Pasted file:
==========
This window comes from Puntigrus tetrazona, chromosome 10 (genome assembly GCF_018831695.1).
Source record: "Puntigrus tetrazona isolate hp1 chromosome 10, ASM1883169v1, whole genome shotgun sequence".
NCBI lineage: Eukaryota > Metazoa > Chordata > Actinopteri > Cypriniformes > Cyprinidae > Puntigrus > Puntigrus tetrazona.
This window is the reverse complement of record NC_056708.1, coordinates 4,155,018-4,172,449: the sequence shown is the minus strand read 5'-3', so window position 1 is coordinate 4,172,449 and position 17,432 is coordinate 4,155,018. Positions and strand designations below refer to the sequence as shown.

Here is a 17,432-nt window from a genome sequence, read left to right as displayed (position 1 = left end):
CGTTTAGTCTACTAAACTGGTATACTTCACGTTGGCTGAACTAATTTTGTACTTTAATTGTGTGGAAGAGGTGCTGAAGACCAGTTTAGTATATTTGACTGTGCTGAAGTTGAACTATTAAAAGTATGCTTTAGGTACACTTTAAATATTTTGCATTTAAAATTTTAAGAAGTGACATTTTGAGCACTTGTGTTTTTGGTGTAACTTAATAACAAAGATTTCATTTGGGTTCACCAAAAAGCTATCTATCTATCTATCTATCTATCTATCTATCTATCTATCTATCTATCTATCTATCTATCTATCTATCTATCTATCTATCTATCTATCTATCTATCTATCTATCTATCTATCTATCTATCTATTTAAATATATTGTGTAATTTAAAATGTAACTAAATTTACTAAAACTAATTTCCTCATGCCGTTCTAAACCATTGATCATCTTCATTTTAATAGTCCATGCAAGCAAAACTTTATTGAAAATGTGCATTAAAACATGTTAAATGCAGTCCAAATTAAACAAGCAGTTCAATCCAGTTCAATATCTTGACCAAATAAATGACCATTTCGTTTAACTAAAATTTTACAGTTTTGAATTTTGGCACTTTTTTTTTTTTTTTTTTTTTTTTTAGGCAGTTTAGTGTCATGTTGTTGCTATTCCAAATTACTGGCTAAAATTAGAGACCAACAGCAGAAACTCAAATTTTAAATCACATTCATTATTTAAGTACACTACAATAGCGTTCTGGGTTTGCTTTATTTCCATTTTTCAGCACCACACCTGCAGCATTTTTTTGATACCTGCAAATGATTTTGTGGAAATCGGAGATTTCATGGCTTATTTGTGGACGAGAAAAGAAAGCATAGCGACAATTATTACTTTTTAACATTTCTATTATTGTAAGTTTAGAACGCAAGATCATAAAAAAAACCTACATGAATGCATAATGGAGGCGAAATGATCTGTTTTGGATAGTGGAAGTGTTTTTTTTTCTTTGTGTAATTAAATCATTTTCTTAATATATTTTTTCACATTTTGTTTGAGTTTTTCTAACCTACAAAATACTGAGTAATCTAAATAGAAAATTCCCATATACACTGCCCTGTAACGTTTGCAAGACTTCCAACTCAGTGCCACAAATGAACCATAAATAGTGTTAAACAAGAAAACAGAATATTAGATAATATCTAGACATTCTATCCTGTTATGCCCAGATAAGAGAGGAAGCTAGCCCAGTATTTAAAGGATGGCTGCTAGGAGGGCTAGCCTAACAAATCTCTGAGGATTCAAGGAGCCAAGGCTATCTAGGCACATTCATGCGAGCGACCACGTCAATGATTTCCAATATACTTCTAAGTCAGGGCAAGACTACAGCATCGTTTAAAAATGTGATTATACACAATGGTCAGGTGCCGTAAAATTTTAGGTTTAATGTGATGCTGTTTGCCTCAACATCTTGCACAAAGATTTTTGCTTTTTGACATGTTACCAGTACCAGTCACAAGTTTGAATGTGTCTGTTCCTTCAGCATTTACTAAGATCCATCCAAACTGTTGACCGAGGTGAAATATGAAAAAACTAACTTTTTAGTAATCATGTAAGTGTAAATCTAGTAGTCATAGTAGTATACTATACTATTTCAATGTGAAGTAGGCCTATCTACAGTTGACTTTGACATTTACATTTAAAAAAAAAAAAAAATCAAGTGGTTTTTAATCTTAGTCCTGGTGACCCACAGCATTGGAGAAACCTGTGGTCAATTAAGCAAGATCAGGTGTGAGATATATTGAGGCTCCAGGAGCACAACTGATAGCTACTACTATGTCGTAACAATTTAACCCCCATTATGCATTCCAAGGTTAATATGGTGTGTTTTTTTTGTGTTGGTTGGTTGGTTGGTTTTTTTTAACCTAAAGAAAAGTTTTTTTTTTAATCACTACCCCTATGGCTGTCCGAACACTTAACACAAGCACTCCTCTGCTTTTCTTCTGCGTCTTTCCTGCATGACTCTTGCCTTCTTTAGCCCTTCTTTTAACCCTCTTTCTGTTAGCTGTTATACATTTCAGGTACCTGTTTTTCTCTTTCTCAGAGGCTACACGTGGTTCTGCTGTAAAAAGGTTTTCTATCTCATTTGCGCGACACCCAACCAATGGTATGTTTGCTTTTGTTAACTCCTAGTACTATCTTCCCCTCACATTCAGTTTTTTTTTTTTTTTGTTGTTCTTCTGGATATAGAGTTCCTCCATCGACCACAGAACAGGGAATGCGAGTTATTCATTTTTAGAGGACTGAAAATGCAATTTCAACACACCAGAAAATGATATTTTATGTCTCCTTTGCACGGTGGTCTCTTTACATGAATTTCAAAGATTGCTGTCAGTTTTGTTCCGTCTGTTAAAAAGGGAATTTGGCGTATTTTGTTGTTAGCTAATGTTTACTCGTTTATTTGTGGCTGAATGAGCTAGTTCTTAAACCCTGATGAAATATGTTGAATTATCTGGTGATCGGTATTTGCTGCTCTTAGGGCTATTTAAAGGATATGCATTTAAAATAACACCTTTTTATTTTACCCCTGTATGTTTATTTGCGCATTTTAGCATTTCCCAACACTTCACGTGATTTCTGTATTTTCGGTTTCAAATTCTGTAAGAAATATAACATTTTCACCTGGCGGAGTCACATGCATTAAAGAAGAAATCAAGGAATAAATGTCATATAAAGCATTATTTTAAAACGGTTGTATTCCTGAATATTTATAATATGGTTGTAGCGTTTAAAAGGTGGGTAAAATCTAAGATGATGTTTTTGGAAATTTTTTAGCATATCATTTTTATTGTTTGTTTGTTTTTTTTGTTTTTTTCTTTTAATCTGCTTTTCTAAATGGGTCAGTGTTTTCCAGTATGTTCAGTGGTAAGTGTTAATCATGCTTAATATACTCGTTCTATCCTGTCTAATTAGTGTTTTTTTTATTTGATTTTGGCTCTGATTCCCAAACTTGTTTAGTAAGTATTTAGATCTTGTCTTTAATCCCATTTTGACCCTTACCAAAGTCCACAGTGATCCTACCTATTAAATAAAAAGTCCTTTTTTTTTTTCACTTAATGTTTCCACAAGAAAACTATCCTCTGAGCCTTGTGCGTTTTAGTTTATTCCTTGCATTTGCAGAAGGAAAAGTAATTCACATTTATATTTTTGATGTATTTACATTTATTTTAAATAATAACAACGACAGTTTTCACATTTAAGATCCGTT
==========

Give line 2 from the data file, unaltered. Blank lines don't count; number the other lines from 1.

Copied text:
Source record: "Puntigrus tetrazona isolate hp1 chromosome 10, ASM1883169v1, whole genome shotgun sequence".